Matisse Cut Outs

 

It’s a funny thing the arrogance of youth, I think we need to have it as a survival mechanism in order to survive this difficult world. It makes things seem so much easier if you are full of confidence that you are sure you are right about everything. When I was at Art School some of my favourite artist’s were and some still are, Matisse, Rothko, Hans Hoffman amongst the many. I dismissed Mastisse’s cut outs with out much thought at all or processing why I dismissed them. I haven’t given them a lot of thought since them apart from the fact that I find them very beautiful. Arrogance of youth can be very dismissive of many things, How arrogant I was.

It wasn’t until recently whilst teaching one of my online zoom classes that I thought that making a cut out painting would help with composition, placement of objects, the use of colour and the spaces in between, that I really understood that it is not that simple!!

Matisse started to work on the cutouts when it was no longer possible to move around easily and was confined in the main to a wheelchair. He also had studio assistants who helped him to create this wonderful    peices of work.  He had also reached a stage in his life long search of colour and line as he described “construction by means of colour” he also said “My line drawing is the purest and most direct translation of my emotion”  He said that through the cut outs he was finally able to unite these two branches of his practice. He described the process of making them as both “cutting directly into colour and drawing with scissors”

Even the paper he used was painted in gouache in various degrees of saturation (intensity).  Working on a project Matisse would ask for the  paper to be placed on his studio floor and would choose a sheet and cut a shape, all of various sizes and of course shapes. These were          assembled to make the final form. He would sometimes over lap shapes. Matisse’s goal was the outline of the form not the actual layered structure.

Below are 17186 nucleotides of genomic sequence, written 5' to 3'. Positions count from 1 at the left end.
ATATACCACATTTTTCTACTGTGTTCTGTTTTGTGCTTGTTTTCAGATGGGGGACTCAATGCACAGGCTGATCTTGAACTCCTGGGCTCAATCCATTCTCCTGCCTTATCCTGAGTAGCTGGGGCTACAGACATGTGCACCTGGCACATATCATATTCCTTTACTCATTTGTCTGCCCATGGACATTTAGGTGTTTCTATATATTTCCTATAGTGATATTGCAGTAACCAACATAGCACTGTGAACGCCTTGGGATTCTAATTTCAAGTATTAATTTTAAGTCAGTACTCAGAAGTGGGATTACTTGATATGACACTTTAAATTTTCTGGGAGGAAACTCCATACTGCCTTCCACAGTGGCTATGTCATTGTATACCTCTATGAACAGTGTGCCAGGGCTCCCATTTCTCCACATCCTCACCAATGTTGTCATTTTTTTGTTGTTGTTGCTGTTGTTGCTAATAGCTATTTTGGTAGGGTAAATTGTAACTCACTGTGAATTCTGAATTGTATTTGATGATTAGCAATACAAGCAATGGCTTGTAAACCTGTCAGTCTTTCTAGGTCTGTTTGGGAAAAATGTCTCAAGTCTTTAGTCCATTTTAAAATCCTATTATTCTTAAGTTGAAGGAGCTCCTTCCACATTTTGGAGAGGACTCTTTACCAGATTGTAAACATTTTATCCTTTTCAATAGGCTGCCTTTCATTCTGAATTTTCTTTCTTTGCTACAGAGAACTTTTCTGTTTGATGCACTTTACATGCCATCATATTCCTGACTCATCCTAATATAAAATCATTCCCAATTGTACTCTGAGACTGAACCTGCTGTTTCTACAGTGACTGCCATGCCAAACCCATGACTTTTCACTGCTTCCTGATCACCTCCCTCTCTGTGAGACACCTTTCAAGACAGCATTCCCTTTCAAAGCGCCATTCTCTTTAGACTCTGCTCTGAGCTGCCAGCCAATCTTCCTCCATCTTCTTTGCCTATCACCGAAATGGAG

It was all quite complicated to my mind, when the cut out painting on his wall became too large or he needed the space for another composition a tracing was made and all the shapes and overlapping forms were numbered on the back. It never occured to me for a single moment how painstaking these works were.

The cutouts were glued to the paper they had been placed on and then framed.

It’s funny that I didn’t even bother to find out the reasons he developped his ideas as an artist, how the cutouts had been in the making since as early on as 1919.  but I will  continue this in my next blog about Matisse and his cutouts.

It is fascinating.  My first attempts creating a cutout a few weeks ago were pretty dismal and I realised that I needed shapes that I  can connect to emotionally and be inspired by. It is spring and I have been painting blossom, The wild pear blossom has been particularly beautiful this spring and so here is my attempt at a spring cut out and I am quite excited to try more!

 

Well it is a very long while since I have had time to write a blog, months and I have really enjoyed doing so.  

 

A bientot

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